Murder, My Sweet

Murder, My Sweet (2050)

“He is a natural medium.
They are rare—like diamonds,
and like diamonds, are
sometimes found in dirty places.”
—Raymond Chandler, Farewell My Lovely

I stood in the room for a minute or two—with the faint obscure feeling of being watched. There was probably a peephole somewhere—I didn’t care. The room in the Titan San Bernardino Prescott Motel was rigged—I could feel it. I listened to my breath. But I couldn’t hear anything else.

A door slid silently open in the wall. I shrugged and walked inside. It was round and draped in black velvet. In the middle of the room there was a coal black lusterless rug with an octagonal white table—with two white barstools on either side. No windows—no other doors. I sat down on one of the stools—I figured that’s what I was supposed to do.

I sat there awhile—and then an invisible door in the wall opened. A man stepped through and the door closed behind him. He went straight to the table and sat across from me. It was Jules Amthor—the nefarious psychic villain of Murder, My Sweet.

Amthor had beautiful long hands—probably from caressing and stroking crystal balls and cute bellboys all the time. He had a profile like Walter Pigeon—moody Morbius from Forbidden Planet. He was thin, tall and straight as a steel rod—sitting there across from me.

Amthor’s eyes were the dead eyes of a stoned somnambulist—they were deep, far too deep for me to gaze into for very long. You could drop a rock into them—and wait. They were like a well—you could listen and wait and then you’d give up waiting. The faint, minute splash would never come—his eyes were bottomless and deep.

Amthor was smooth, sophisticated and obviously telepathic—along with being a deep space clairvoyant, parakineticist, precog, resurrector and reanimator. Any prolonged proximity—would probably result in one-way osmosis, a suffusion between our mentalities. His cephalic activity was particularly good—making for an unfortunate one-way passage of protophasons from him through me.

You too can be a movie star—
just sing out for Ubik. Yes you
too can be like Otto Kruger—star
of Stage, Screen and psionic
Televideo. Perk up pouty Titan
blues with new miracle Ubik—
and put on a Saturn smile!!!

Amthor’s face was expressionless—without soul, feeling or compassion. He wore a silver-smooth jumpsuit and stared vaguely at my hands.

“Don’t fidget,” he said. “It disturbs the wavelengths and dulls my concentration.

“Yeah, but they can make ice cream melt, lips drool and girls squawk,” I said.

He smirked a faint snarky smile. “You’re a cocky, impertinent one, aren’t you?”

Amthor had the mean looks of a Count Dracula—giving me the impression that he’d like to either suck me dry or throw me to the wolves and let me scream all night with my eyeballs popping out.

“I guess you must be the welcoming party for the Triton Mob, hmm Mr. Amthor?” I said.

“That won’t be necessary, Mr. Flambeaux. “You won’t be here on Titan long enough to say either hello or goodbye.”

For a moment I almost believed him—his face was smooth and as evil as a fallen angel.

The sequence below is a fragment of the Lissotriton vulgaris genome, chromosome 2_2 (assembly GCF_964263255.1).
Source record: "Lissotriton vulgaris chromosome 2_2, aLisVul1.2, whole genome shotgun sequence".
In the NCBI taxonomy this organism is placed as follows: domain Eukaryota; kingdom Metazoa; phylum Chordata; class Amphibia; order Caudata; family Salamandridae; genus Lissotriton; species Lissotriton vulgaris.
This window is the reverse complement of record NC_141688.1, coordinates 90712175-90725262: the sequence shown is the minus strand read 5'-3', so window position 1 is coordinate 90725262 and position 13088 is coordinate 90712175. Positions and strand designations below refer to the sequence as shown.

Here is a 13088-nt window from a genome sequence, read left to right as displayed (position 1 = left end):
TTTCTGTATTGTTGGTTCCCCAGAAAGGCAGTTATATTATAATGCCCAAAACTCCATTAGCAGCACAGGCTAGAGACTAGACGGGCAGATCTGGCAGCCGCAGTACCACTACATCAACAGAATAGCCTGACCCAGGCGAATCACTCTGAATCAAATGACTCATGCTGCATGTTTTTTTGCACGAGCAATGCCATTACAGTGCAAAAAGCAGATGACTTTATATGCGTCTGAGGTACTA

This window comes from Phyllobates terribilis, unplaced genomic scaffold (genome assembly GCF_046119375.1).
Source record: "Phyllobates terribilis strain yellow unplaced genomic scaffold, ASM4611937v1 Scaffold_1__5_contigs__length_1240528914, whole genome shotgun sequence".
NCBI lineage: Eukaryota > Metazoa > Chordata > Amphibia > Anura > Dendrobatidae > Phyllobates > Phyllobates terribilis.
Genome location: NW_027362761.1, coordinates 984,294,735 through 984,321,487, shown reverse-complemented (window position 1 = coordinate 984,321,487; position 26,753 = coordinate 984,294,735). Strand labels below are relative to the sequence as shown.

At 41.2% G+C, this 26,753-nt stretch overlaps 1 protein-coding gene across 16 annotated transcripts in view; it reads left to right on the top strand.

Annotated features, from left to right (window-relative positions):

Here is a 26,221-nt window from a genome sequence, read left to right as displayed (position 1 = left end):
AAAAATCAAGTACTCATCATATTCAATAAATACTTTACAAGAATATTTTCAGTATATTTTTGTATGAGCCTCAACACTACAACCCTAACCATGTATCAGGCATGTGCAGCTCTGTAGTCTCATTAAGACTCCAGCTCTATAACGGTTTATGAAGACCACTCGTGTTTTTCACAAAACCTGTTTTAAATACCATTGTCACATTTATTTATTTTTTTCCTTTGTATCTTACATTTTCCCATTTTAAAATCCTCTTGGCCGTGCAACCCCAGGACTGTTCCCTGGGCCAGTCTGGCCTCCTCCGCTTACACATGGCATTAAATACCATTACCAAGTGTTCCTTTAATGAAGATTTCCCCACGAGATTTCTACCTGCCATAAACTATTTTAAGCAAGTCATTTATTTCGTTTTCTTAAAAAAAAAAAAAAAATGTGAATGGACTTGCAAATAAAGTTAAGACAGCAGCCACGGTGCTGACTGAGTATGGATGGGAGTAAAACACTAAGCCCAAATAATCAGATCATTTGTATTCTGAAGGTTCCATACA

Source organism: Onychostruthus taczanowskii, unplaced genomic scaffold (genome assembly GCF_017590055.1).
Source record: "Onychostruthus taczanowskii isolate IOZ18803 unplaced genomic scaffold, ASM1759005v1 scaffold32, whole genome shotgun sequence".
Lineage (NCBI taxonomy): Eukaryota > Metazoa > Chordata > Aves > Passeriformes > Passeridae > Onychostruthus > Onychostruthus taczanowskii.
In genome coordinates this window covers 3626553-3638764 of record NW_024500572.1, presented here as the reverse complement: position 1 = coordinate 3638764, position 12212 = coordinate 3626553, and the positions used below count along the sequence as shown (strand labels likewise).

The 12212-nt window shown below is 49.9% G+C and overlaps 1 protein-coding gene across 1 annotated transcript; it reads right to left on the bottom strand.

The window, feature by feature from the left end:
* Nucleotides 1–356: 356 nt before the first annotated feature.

“You’re a natural medium,” Amthor said. “Your kind are rare—and you’ll be good at finding gold and diamonds for the Saturn Rings Corporation. They’ll pay you well—they’ll fly you out tomorrow.”

“I dunno,” I said. “Those Saturnian ring-jobs sound pretty dirty to me. I’m used to space hockey games—and goofing off the rest of the time.”

“That’s because you’re stupid,” Amthor said. “You’re a very stupid person. And you were in a stupid business. And you ended up here in a stupid town on a stupid moon—in orbit around a stupid planet.”

“Oh, I get it,” I said. “I’m stupid. It’ll sink in after awhile.”

“My dear, Flambeaux,” Amthor said coldly. “Don’t take it personally. It’s just that Titan Town doesn’t need any more amateur precog or telepaths hanging around. The Mob likes to do its business—without any outsiders sticking their noses into wheeling and dealing out here on Titan and the other moons.”

“Yeah, well—it can’t be much different than the wheeling and dealing in the Space Hockey League. The Heinlein Franchise’s got everything pretty much sewed up too—you know what I mean?”

Amthor nodded knowingly. “Well, it’s this way, Maurice. May I call you Maurice? You see, I’m no fool. I’m in a very sensitive profession. I’m a quack. That’s to say I do things that doctors in their small frightened guild cannot accomplish. I’m in danger at all times—from people like you. I merely wish to estimate the danger before dealing with it.”

“Pretty trivial in my case, huh?”

“Yes, trivial, indeed.”

“But tell me this, Mr. Amthor. What’s your cut in all this? I guess you must own this dumpy No Tell Motel—the San Bernardino Prescott Motel? How about all the other Triton flop-houses and gambling joints? You own them too?”

I didn’t like the way Amthor tapped his fingers on the table. I blocked out his nasty little mind—it stunk with aberrations and black market deals. He blackmailed the miners in Triton Town—with their drunken escapades in the various houses of ill repute. All their comings and goings—that’s how he operated.

“That’s your picture?” Amthor said aloofly. “Your picture of me? I’m slightly disgusted, Maurice. I’ve got pics of you and Tex playing games, you know.”

I leaned forward until my face was up against his. “You’re in a racket. Dress it up all you want to—but it’s still a racket. And it’s not just bad boyz, is it Amthor? You’ve got a deal with Rings of Saturn Corporation, don’t you? Gold and diamonds, right?”

Amthor smiled bleakly—but I hardly saw it. He pushed a button—and the lights went out. A pool of darkness opened at my feet—it was far deeper than the blackest night.

I dived into it—it had no bottom.

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